This is the time of year when my husband and I revisit what may be our biggest ongoing marital dispute — when to turn on the air conditioning.

In so many ways, couples can share items and experiences yet still tailor them to their individual tastes. Most cars have separate controls for each seat position, heat, air flow, even speaker volume. Some mattresses allow you to control each side separately to customize the firmness and slope that leads to your best sleep. There are ladies’ nights and boys’ nights out, you can salt and pepper your meals to your taste, split up activities on vacations. But science has not yet figured out a way to split up the air in our house.

My husband is proudly frugal, and while I am not extravagant by any means, (really, Honey, I’m not), I do believe in being “practically” comfortable. Why should we have to saunter lethargically through the house, fanning ourselves and wiping our sweaty foreheads, when we can turn on air conditioning and be oh, so happy?

We have a similar push and pull around the electricity use in general, as my husband follows me around turning off lights, which drives me nuts as I step out of a room for a moment only to find it dark when I turn back. Honestly, I only leave the lights on as an intentional reminder that I was still doing something in that room. Unfortunately, I need those kind of reminders these days, or I’ll find last night’s dinner still on the stove when I come down in the morning. And to be fair, I follow him around picking up cups, which I hear is equally as annoying as he is still drinking from them.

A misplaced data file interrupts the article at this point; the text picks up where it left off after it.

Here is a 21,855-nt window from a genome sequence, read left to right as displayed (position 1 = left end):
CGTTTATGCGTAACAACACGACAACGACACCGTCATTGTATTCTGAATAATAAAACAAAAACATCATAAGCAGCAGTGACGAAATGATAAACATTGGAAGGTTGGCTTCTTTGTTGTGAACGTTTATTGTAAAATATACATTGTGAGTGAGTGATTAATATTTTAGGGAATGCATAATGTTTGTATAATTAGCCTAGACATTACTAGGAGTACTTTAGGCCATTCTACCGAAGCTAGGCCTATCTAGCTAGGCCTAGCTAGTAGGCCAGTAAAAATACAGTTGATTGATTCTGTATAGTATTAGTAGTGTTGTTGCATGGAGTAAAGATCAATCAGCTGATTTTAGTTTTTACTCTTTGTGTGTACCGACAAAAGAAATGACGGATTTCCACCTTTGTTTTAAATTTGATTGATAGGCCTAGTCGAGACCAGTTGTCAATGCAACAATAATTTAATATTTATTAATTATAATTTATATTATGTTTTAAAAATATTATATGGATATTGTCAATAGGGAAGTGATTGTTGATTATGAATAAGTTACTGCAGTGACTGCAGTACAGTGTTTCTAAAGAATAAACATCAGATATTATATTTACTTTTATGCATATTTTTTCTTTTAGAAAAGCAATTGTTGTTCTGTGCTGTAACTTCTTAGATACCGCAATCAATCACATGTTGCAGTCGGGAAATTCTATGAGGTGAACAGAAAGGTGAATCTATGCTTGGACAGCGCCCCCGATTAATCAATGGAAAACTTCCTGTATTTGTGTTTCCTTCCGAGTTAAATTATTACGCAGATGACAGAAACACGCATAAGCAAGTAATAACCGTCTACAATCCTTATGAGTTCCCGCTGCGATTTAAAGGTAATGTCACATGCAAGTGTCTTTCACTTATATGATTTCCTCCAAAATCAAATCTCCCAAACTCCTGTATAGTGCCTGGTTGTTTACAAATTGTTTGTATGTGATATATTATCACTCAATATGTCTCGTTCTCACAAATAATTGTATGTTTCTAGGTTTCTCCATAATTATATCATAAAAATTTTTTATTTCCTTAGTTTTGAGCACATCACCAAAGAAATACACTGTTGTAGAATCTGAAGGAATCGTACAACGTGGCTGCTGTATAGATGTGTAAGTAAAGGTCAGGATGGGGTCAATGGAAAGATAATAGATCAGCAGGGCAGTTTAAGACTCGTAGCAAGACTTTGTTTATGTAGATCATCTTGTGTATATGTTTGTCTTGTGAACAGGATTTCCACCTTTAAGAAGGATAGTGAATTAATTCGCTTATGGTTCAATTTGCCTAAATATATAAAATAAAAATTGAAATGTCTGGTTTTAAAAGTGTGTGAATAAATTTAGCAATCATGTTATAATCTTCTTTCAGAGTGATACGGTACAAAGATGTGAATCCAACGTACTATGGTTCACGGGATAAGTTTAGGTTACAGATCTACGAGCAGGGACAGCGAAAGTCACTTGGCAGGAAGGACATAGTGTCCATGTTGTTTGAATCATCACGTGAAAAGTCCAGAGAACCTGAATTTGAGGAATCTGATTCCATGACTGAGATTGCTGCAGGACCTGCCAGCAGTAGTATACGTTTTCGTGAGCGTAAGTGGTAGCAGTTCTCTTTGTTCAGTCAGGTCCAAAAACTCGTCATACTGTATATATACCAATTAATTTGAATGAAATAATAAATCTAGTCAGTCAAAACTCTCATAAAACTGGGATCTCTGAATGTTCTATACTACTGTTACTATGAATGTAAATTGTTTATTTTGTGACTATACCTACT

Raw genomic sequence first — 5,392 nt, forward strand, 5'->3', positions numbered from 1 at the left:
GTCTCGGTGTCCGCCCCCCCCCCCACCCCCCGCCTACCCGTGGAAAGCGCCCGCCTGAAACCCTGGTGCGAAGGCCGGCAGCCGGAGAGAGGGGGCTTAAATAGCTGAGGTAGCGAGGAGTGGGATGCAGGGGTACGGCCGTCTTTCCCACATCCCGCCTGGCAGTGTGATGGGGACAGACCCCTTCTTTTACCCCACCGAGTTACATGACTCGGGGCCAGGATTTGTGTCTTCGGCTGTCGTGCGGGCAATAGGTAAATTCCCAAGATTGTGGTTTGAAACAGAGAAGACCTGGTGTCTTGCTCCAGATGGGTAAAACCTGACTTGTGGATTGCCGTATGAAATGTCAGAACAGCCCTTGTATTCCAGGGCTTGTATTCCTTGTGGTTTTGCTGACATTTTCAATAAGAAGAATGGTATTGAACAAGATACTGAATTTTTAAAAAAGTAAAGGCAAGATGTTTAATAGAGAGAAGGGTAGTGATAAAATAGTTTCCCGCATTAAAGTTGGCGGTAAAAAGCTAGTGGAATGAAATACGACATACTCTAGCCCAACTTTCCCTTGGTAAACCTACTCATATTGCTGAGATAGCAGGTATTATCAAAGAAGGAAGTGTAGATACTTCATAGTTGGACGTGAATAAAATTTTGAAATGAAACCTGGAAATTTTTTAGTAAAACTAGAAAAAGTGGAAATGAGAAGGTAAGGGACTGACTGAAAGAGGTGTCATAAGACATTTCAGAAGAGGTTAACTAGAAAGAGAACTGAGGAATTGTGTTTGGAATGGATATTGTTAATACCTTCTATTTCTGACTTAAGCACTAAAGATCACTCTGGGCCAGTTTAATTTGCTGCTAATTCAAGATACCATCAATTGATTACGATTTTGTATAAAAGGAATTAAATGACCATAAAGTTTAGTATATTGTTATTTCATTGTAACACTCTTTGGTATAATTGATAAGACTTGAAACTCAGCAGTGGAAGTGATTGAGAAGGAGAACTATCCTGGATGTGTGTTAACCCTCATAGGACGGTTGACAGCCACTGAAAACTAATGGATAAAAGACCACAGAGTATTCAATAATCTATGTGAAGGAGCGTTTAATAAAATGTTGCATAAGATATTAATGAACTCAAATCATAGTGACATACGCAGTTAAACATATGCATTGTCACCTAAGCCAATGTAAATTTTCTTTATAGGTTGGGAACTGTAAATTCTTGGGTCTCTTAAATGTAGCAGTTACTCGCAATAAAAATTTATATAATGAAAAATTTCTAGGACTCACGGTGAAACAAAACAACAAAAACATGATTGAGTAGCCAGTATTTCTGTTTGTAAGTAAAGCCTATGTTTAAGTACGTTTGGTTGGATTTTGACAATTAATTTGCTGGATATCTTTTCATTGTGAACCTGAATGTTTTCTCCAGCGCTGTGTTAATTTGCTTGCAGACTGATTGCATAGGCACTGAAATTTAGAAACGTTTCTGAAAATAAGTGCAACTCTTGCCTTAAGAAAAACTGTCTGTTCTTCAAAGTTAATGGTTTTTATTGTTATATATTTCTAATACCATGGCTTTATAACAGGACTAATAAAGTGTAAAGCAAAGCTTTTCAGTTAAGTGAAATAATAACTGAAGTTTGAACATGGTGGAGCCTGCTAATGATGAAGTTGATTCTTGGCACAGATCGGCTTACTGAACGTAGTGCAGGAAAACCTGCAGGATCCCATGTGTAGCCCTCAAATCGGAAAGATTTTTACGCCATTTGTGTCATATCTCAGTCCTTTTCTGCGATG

But air conditioning is a different, temporary, necessary luxury. On a hot and sticky day, when an open window offers no breeze, the right burst of air conditioning doesn’t just cool the skin, it soothes the soul. Stepping out of the heat into a cooled room feels like an exhausted traveler stumbling into a five-star hotel.

Really, as the saying goes, it’s not the heat, it’s the humidity that bothers me. I can actually feel my hair frizzing strand by strand as my skin becomes sticky with sweat. My brain gets muddled and my speech slower. And I can see our photos curling in their frames. On the worst of days, I convince my husband I am saving our memories as much as comforting myself. He thinks I’m overdramatic, but I don’t see it, do you?

Maybe he just doesn’t get as warm as the rest of us. For about eight months of the year, he is known to wear ski caps to keep the heat from escaping through his head. So it makes total sense that he has a built-in cooling system that the children and I don’t have.

It’s also possible that my husband has been informed that I wasn’t always so efficiency-minded when it came to AC. When I was a kid, we only had an air conditioner in one room on each floor, and my bedroom was not one them. On especially hot nights, I would camp out in our playroom, pulling out the sleeper sofa, laying out my sleeping bag, closing the doors (this was before open floor plans were all the rage), and blasting the window unit. It would get freezing in there overnight and I loved burrowing into the covers. Best sleep ever.

Now on muggy nights, the kids ask for the air conditioning so they can stay cool instead of tossing and turning themselves to sleep, and I abide for the same reason. I try to set the thermostat higher at the night, but the air usually pops on at some point or another, at which point I grimace with worry that the cold is bothering my husband while at the same time knowing the rest of us are reveling in it. Sometimes I get up and turn it off altogether, sometimes I don’t. My sleep is still disturbed due to my guilty conscience and people-pleasing nature, but somehow, I don’t mind.

Stay cool.

Rebecca Martorella, LMFT, welcomes ideas and comments and can be reached at